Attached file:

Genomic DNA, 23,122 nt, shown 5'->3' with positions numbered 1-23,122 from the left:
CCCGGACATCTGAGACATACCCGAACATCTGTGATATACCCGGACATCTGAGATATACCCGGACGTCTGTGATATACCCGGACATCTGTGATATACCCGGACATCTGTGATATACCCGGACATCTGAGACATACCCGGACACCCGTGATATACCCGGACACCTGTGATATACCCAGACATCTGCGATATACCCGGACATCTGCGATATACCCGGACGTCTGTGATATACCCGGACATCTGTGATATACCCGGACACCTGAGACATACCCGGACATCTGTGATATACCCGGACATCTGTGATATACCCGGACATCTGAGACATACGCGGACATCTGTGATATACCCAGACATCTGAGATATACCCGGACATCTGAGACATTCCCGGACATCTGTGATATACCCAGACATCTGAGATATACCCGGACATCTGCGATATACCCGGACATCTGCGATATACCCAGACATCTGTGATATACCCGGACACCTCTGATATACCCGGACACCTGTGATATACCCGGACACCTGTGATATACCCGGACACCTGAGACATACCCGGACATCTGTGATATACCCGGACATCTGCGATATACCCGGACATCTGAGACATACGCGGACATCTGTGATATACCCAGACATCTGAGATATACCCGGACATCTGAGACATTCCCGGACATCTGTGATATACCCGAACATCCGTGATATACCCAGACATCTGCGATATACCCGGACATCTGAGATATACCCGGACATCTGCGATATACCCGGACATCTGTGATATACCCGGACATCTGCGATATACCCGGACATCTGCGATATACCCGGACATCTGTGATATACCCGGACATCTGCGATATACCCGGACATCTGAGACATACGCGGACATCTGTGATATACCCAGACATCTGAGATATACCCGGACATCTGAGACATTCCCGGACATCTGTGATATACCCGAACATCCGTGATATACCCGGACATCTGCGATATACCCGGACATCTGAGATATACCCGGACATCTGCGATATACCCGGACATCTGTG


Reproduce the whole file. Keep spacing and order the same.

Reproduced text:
Genomic DNA, 23,122 nt, shown 5'->3' with positions numbered 1-23,122 from the left:
CCCGGACATCTGAGACATACCCGAACATCTGTGATATACCCGGACATCTGAGATATACCCGGACGTCTGTGATATACCCGGACATCTGTGATATACCCGGACATCTGTGATATACCCGGACATCTGAGACATACCCGGACACCCGTGATATACCCGGACACCTGTGATATACCCAGACATCTGCGATATACCCGGACATCTGCGATATACCCGGACGTCTGTGATATACCCGGACATCTGTGATATACCCGGACACCTGAGACATACCCGGACATCTGTGATATACCCGGACATCTGTGATATACCCGGACATCTGAGACATACGCGGACATCTGTGATATACCCAGACATCTGAGATATACCCGGACATCTGAGACATTCCCGGACATCTGTGATATACCCAGACATCTGAGATATACCCGGACATCTGCGATATACCCGGACATCTGCGATATACCCAGACATCTGTGATATACCCGGACACCTCTGATATACCCGGACACCTGTGATATACCCGGACACCTGTGATATACCCGGACACCTGAGACATACCCGGACATCTGTGATATACCCGGACATCTGCGATATACCCGGACATCTGAGACATACGCGGACATCTGTGATATACCCAGACATCTGAGATATACCCGGACATCTGAGACATTCCCGGACATCTGTGATATACCCGAACATCCGTGATATACCCAGACATCTGCGATATACCCGGACATCTGAGATATACCCGGACATCTGCGATATACCCGGACATCTGTGATATACCCGGACATCTGCGATATACCCGGACATCTGCGATATACCCGGACATCTGTGATATACCCGGACATCTGCGATATACCCGGACATCTGAGACATACGCGGACATCTGTGATATACCCAGACATCTGAGATATACCCGGACATCTGAGACATTCCCGGACATCTGTGATATACCCGAACATCCGTGATATACCCGGACATCTGCGATATACCCGGACATCTGAGATATACCCGGACATCTGCGATATACCCGGACATCTGTG